Frequently asked questions
How Much Does it Cost to Play?
Each game costs $8. You can pay in cash or by check at the table. Alternatively, you can purchase a sheet of ten pre paid game tickets for $70 by signing up at the club or emailing firstname.lastname@example.org to order (your prepaid game ticket sheet will be available for pick up 1-2 weeks after you sign up).
Is There a Membership Fee to Join the Route 66 Bridge Club?
No. Instead, the Board of Directors would like to strongly encourage all players to join the American Contract Bridge League (ACBL).
Where Are You Located?
We are located in the Park Plaza Shopping Center which is on the NW corner of Sheridan and 61st Street. We are located directly behind the Rincon Mexican Restaurant. Look for the signs with our logo!
How Early do I Need to Arrive?
It is strongly recommended that you arrive 10 minutes before the start of the game to get yourself settled. Many players arrive even earlier.
Do I Have to Have a Partner?
Yes. Bridge is a partnership game. However, the game organizers will be able to help you find a partner for a particular game.
Monday Day: Barbara Holloway
Monday Eve: Linda Schaffer
Tuesday: May Young
Wednesday: Barbara Holloway
Thursday: Janiece Sawyer
Friday: May Young
Saturday: Carol Gammell
Sunday: Ted Meyer
Do I Have to Be a Member of ACBL (American Contract Bridge League) to Play?
No. But the ACBL is a terrific organization and there are lots of benefits from joining including a first rate monthly magazine and the ability to accumulate master points to attain various levels of proficiency. We strongly recommend that you give it a try. While master points can be earned by playing in various games, they won’t count toward any levels of proficiency unless you are an ACBL member. Points can be sent in retroactively if you join the ACBL a few days or weeks after your initial games. You do have be a member of the ACBL to play in ACBL tournaments (which are a lot of fun).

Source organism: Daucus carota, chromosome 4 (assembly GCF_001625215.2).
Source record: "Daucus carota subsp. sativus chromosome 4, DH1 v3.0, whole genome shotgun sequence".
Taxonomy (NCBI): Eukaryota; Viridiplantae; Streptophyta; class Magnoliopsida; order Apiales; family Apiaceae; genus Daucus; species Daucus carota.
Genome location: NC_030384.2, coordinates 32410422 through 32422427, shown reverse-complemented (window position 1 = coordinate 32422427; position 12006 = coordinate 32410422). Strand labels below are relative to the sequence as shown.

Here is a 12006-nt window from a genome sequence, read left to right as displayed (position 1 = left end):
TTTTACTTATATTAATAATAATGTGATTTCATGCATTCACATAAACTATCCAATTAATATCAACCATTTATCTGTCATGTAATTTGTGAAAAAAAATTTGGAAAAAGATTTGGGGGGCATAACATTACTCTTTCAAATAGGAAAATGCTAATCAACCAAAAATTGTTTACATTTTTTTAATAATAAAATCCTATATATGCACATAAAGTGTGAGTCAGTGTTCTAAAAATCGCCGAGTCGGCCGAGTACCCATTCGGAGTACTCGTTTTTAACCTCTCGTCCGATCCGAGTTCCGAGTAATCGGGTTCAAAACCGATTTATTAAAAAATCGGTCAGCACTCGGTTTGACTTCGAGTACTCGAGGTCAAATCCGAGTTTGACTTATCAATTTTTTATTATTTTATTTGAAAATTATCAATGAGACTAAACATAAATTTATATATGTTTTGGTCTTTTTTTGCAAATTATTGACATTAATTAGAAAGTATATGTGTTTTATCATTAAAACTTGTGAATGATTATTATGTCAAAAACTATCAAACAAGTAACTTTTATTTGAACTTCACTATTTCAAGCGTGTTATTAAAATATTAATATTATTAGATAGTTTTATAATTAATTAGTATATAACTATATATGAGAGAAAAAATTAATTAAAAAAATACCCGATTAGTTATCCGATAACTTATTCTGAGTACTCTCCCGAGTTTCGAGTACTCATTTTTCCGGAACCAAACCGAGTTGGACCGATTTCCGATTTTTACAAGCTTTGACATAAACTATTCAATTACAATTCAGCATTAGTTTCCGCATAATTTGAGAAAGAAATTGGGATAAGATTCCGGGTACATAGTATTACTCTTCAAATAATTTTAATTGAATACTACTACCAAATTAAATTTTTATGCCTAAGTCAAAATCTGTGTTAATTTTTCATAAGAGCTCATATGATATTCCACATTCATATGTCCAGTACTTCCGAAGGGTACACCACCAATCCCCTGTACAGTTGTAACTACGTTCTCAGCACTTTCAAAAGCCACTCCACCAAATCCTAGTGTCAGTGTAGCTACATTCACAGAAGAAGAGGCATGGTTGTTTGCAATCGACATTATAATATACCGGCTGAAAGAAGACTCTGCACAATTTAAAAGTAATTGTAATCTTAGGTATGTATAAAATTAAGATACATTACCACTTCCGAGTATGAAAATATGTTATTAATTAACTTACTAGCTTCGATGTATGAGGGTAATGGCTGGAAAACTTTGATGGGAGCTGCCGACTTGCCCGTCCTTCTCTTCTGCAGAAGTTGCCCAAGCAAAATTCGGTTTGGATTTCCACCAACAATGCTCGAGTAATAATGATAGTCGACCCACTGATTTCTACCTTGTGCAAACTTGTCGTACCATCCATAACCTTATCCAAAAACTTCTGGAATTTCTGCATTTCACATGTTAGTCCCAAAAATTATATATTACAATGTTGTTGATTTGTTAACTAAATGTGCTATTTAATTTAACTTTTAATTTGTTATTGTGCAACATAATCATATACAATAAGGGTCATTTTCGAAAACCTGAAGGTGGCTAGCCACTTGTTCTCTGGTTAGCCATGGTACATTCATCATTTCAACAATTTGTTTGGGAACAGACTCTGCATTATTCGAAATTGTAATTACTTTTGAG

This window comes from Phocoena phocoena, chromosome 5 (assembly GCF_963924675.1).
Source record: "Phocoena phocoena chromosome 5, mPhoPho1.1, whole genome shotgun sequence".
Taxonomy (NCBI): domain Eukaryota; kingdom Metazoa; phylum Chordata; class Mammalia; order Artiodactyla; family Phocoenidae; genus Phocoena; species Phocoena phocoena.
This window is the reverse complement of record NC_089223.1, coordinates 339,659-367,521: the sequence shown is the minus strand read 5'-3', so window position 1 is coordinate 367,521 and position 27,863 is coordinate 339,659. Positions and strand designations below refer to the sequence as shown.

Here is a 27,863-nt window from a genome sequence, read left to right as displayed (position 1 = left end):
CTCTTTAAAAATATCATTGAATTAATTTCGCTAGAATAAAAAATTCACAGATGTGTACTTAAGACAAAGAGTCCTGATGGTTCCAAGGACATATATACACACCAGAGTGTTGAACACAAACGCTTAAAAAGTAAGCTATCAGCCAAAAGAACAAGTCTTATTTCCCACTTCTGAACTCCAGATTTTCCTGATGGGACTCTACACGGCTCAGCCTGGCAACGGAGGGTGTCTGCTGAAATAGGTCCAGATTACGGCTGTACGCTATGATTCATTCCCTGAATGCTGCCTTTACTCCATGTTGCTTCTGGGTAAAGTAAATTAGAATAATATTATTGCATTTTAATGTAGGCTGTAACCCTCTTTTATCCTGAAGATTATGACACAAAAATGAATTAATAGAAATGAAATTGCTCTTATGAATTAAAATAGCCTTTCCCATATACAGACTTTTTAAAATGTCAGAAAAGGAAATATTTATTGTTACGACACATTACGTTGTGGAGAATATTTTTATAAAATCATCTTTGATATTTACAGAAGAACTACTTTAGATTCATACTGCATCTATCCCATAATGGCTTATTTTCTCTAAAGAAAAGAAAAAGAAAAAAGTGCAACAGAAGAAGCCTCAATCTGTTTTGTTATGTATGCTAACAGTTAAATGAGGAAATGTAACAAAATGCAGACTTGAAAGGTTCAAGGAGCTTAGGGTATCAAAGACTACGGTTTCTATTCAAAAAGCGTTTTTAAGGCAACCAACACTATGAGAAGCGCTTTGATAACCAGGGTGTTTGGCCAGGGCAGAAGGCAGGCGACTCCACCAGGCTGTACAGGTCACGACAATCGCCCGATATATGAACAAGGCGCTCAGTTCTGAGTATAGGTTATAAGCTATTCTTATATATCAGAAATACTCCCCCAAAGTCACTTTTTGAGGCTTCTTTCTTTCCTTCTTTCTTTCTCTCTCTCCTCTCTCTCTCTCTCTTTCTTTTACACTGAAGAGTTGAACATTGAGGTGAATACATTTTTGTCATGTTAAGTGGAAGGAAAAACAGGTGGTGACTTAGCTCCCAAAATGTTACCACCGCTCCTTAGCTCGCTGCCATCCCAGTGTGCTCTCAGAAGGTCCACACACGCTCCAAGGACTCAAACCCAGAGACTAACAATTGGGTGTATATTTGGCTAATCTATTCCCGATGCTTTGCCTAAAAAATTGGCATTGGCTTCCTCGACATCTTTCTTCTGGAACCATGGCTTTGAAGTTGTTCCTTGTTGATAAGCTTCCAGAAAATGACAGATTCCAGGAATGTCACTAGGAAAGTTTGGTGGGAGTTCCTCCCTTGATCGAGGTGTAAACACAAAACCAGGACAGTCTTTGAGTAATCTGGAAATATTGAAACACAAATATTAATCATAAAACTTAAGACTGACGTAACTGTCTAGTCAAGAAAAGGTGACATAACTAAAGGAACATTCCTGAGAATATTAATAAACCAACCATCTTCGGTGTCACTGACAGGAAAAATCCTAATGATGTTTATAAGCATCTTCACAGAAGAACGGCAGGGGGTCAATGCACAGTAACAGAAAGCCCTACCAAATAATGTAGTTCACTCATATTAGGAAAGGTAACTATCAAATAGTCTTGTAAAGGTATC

What Game Should I Play In?
The Route 66 Bridge Club offers a variety of games which are tailored for different experience levels.
The Saturday game is restricted to players with fewer than 20 master points and is part of the EasyBridge program. This game starts with a 15-20 minute lesson. These games are aimed at players who are brand new to duplicate (versus social or party bridge) or those who just want to learn to play. EasyBridge provides a structured foundation for the game and is recommended even for those players who may need to “fill in the gaps” in their knowledge.
The Monday afternoon, Monday evening, and Thursday games are restricted to players who have less than 1000 master points, i.e. to more advanced beginners and intermediate level players. There are optional classes before each Monday afternoon game and on the first and third Thursdays before the Thursday game. There is an extra cost for these classes.
The Tuesday, Wednesday, Friday, and Sunday games are open and unrestricted. This means that anyone can play in them (from someone who has no masterpoints to those who have more than 10,000 master points). In practice, most of the players in these games are the more advanced players in our club. We highly recommend that players who are new to duplicate start out in one of our restricted games. After all, we wouldn’t recommend that Mrs “I Just Learned How to Play Chess Yesterday” play in the same game as the Tulsa equivalent of Bobby Fischer. Any game is going to be more fun when you play against people who are at your level.